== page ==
Mary Mallory: Hollywood Heights – Hugh Herbert

March 13, 1952, Hugh Herbert dies
March 13, 1952, Hugh Herbert
March 13, 1952: Hugh Herbert dies at the age of 66.

Note: This is an encore post from 2011.

Per an ad in the July 27, 1937, Daily Variety, “Public Screwball No. 1 to the film audiences of the world is a rubber-faced flibber-jibbett who began his career in talking pictures 30 years ago, wrote the first all-talking picture nine years ago, won fame as Broadway’s only Scotch-Irish Jewish comedian, and is named Hugh Herbert.”

Born 1888 in Binghamton, N.Y., Herbert worked as a newsboy, messenger and tailor’s boy to help make ends meet for his family, before becoming usher and assistant prop master at Proctor’s 125th St. Theatre in Harlem.  He made his stage debut as a boy in the melodrama “Blue Jeans,” working in a saw mill.  He told the Los Angeles Times in a Sept. 18, 1938, story that “…I had to take bows as I picked up boards.  That taste of applause made me an actor.  You never get over applause, never get over it.  Gets in your blood, your ears, or something.”

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Black Dahlia: Jacob Edward Fisk, Victim of Long-Running Wikipedia Prank

Jacob Edward Fisk, Wikipedia, Aug. 25, 2020

I decided to randomly surf Wikipedia this morning and I’m never disappointed with how bad it is. Example: Some bozo has restored Jacob Edward Fisk as a “suspect” in the Black Dahlia case. Fisk’s name was added as a prank in 2009 and has become hopelessly embedded in the case.

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Movieland Mystery Photo (Updated + + + + +)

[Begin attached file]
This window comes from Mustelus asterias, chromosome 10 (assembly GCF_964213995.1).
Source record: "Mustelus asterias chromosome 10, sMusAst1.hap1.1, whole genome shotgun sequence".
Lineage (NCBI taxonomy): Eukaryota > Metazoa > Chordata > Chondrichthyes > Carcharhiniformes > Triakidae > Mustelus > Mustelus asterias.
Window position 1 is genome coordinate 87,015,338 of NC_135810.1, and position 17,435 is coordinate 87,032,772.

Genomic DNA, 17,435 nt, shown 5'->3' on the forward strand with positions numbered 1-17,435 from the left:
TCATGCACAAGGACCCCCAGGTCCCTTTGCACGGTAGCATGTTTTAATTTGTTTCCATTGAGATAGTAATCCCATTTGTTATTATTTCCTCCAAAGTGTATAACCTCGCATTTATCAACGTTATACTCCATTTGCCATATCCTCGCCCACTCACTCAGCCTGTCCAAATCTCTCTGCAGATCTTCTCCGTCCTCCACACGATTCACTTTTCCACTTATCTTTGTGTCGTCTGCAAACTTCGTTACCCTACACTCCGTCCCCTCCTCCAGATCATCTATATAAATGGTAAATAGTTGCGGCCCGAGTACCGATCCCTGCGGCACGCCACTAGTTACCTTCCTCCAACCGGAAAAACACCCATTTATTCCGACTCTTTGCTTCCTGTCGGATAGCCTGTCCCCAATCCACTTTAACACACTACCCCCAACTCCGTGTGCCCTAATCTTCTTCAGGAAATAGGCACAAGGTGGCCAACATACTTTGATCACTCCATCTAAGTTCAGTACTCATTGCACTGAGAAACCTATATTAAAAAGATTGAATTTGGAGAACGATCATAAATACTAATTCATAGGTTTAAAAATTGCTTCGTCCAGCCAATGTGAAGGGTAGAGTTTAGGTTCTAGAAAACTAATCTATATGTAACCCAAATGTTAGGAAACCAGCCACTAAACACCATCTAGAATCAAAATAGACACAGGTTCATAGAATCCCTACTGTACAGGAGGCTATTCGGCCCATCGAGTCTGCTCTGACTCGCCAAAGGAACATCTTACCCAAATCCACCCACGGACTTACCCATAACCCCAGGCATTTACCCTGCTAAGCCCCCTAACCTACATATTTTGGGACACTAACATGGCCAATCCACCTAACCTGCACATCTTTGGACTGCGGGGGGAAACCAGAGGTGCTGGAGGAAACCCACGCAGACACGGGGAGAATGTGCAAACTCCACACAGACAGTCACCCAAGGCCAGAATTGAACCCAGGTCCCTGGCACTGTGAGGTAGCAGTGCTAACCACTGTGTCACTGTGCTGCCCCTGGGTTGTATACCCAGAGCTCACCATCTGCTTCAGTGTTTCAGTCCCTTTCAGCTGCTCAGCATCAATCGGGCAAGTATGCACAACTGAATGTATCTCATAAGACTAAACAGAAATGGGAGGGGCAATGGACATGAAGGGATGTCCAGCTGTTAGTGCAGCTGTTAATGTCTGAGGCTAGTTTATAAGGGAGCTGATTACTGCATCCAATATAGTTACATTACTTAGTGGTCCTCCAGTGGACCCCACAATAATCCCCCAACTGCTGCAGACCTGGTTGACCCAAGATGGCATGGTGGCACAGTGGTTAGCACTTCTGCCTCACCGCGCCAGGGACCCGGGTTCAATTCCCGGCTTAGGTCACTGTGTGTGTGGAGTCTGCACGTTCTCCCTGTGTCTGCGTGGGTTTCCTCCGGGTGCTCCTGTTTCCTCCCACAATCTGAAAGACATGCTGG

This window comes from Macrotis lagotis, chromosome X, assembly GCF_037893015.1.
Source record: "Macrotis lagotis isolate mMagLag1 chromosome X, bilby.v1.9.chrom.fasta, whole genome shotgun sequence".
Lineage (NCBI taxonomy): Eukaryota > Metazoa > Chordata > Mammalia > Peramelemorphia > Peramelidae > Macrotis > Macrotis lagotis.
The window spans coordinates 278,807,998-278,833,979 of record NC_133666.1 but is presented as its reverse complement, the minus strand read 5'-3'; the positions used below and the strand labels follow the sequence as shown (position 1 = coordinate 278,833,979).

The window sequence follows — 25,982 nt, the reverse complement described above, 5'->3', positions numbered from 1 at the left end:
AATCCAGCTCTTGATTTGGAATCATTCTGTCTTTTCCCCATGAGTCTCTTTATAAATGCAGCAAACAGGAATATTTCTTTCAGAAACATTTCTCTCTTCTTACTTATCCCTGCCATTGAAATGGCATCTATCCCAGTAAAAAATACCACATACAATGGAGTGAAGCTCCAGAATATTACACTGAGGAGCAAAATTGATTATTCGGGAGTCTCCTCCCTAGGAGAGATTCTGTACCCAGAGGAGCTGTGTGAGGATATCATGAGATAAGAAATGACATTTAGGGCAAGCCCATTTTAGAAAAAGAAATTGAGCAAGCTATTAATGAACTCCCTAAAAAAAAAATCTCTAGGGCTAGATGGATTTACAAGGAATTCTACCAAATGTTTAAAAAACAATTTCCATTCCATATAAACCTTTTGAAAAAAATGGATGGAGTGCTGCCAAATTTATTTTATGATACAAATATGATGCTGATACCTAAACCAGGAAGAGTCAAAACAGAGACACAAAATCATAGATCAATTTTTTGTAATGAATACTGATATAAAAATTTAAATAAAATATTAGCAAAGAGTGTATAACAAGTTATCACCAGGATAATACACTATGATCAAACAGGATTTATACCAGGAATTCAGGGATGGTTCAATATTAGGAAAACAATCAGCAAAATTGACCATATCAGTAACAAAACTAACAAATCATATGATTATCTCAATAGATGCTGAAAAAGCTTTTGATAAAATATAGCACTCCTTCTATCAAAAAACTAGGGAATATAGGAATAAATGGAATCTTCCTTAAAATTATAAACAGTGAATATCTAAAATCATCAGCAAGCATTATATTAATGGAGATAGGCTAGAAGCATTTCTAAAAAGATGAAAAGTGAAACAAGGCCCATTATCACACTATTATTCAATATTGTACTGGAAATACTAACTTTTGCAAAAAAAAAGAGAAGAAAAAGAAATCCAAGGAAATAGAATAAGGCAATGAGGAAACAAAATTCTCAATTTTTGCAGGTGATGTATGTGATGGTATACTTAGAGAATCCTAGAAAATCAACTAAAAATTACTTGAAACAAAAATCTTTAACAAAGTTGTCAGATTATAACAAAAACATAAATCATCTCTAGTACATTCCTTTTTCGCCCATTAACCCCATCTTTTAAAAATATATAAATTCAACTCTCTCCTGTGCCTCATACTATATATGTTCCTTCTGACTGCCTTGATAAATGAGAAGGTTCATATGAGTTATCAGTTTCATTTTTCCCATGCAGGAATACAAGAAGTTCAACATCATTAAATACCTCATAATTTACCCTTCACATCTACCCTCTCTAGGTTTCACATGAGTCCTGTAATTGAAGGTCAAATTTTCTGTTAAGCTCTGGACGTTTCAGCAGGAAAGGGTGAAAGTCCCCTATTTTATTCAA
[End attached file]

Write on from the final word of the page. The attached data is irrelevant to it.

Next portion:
This week’s mystery movie was the 1956 film “The Long Arm” (also known as “The Third Key,”) with Jack Hawkins, John Stratton, Dorothy Alison, Geoffrey Keen, Ursula Howells, Newton Blick, Sydney Tafler, Ralph Truman, Maureen Delany, Richard Leech, Meredith Edwards, George Rose, Jameson Clark, Ian Bannen, Maureen Davis and Peter Burton.

Screenplay by Janet Green and Robert Barr, additional dialogue by Dorothy and Campbell Christie.

Photography by Gordon Dines, art direction by Edward Carrick. Music conducted by Gerbrand Schurmann, played by the Sinfonia of London conducted by Dock Mathieson.

Associate producer Tom Morahan. Directed by Charles Frend. A Michael Balcon Production.

“The Long Arm” is available on streaming from, but the audio ranges from tolerable to atrocious. The DVD is available from Amazon UK in Region 2 format, which is incompatible U.S. players unless you have an all-region player.

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Mary Mallory: Hollywood Heights – Mary Pickford and Miniature Golf

Aug. 3, 1930, Miniature Golf

Note: This is an encore post from 2012.

The 1920s saw a series of fads sweep the nation as the American populace searched out the new and exciting after experiencing hardship and deprivation during World War I and a great recession in the early 1920s.  Mah Jongg, Ouija Boards, Crossword Puzzles, and the Charleston were a few of the newest things introduced to the American public in the middle of the decade, soon followed by miniature golf.  This peewee golf boom exploded in the late 1920s, with celebrities joining the bandwagon.

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Mary Mallory / Hollywood Heights: Motion Pictures Promote Suffrage

The Woman Citizen Suffrage Cover 1920 Color
Women began campaigning for universal suffrage in the United States at the 1848 Seneca Falls Convention. Over the next seven decades, they would patiently and persistently push the message of enfranchisement through ridicule, patronization, and insults from their opponents. Moving from genteel lectures, magazines, and pageants to marches and mass marketing, women took their message to Americans. With the advent of motion pictures, more people could be reached at one time.

Traditional moving picture companies discovered the power of movies to inflame emotions and influence action early on. Renowned director D.W. Griffith focused on social issues in many of his early shorts, particularly “A Corner in Wheat”, revealing the degradation, manipulation, and enslavement of the poor by unscrupulous merchants and investors. Reformers influenced by these films worked to improve living and working conditions of struggling Americans and punish those inflicting pain.